Which assets are easy to forget to include in a will?
In South Carolina, one of the most important aspects of estate planning is making sure that your will includes all your assets. Unfortunately, many people forget to include valuable assets in their will, which can lead to problems with succession, including family disputes and legal complications.
Art and collectibles
Art and collectibles include items, such as paintings, sculptures, coins, stamps, and more. Many people forget to include these items in their will because they don’t think of them as valuable assets. If you have collections, make sure to list them specifically in your will so that there is no confusion about who should inherit them. That means, for instance, if you have a painting that is worth $20,000, you should list it in your will to either sell or for a specific individual, rather than just leaving it to your “heirs.”
One of the most common retirement accounts is a 401(k). This account is an employer-sponsored retirement savings plan that allows you to contribute a portion of your income, before taxes, into the account. The money in the account grows tax-deferred and can be withdrawn after you retire. Another common retirement account is an Individual Retirement Account (IRA). IRAs are personal savings plans that offer tax advantages for retirement savings. Both types of accounts should be included in your will so that your beneficiaries know what to do with them.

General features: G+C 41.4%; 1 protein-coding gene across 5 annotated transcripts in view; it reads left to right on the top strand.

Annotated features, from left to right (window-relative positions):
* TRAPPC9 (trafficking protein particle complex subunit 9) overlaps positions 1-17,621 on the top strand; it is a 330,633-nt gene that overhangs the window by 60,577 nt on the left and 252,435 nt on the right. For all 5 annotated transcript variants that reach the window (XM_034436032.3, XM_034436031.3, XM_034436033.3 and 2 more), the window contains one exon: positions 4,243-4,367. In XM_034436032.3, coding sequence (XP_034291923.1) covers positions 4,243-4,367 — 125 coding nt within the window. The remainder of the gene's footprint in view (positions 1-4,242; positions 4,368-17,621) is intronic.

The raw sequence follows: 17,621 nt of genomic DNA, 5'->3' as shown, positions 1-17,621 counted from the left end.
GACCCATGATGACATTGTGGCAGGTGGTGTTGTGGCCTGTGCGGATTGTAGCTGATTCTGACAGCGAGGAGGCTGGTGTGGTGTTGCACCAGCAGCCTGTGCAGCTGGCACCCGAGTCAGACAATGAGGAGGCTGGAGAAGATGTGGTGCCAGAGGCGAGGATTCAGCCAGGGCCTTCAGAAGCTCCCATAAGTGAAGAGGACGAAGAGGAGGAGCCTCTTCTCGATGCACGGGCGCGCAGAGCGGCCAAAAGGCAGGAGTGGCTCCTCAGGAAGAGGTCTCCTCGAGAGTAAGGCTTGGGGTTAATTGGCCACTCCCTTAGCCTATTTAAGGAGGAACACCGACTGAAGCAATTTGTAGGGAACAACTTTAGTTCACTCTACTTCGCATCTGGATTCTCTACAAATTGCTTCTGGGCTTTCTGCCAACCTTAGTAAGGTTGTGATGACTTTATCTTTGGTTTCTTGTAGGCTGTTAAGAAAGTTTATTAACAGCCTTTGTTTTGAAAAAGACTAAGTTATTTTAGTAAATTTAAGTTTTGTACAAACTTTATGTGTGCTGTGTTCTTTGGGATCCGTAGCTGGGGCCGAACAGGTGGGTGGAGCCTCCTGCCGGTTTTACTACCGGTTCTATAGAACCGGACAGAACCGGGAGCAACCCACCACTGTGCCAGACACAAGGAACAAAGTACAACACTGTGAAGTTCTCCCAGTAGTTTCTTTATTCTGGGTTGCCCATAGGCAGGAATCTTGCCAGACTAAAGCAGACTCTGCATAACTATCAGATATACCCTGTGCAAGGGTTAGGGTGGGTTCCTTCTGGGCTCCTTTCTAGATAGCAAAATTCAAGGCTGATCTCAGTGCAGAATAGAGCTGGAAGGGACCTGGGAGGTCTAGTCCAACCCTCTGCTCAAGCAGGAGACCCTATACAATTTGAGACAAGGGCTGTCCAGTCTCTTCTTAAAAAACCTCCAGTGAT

Life Insurance Policies
Beneficiaries of your life insurance policy will receive the death benefit to cover expenses such as funeral costs, debts, and more. If you have a life insurance policy, make sure to list it in your will so that your beneficiaries know the amount and company to send the death certificates to.
Including all your assets in your will is important, but it’s also important to keep your will up to date. If you acquire new assets or get rid of old ones, make sure to update your will accordingly. Also, keep in mind that, if you have a retirement account with a named beneficiary, the beneficiary designation will take precedence over your will. So, if you want someone other than the named beneficiary to inherit the account, you’ll need to change the beneficiary designation on your accounts.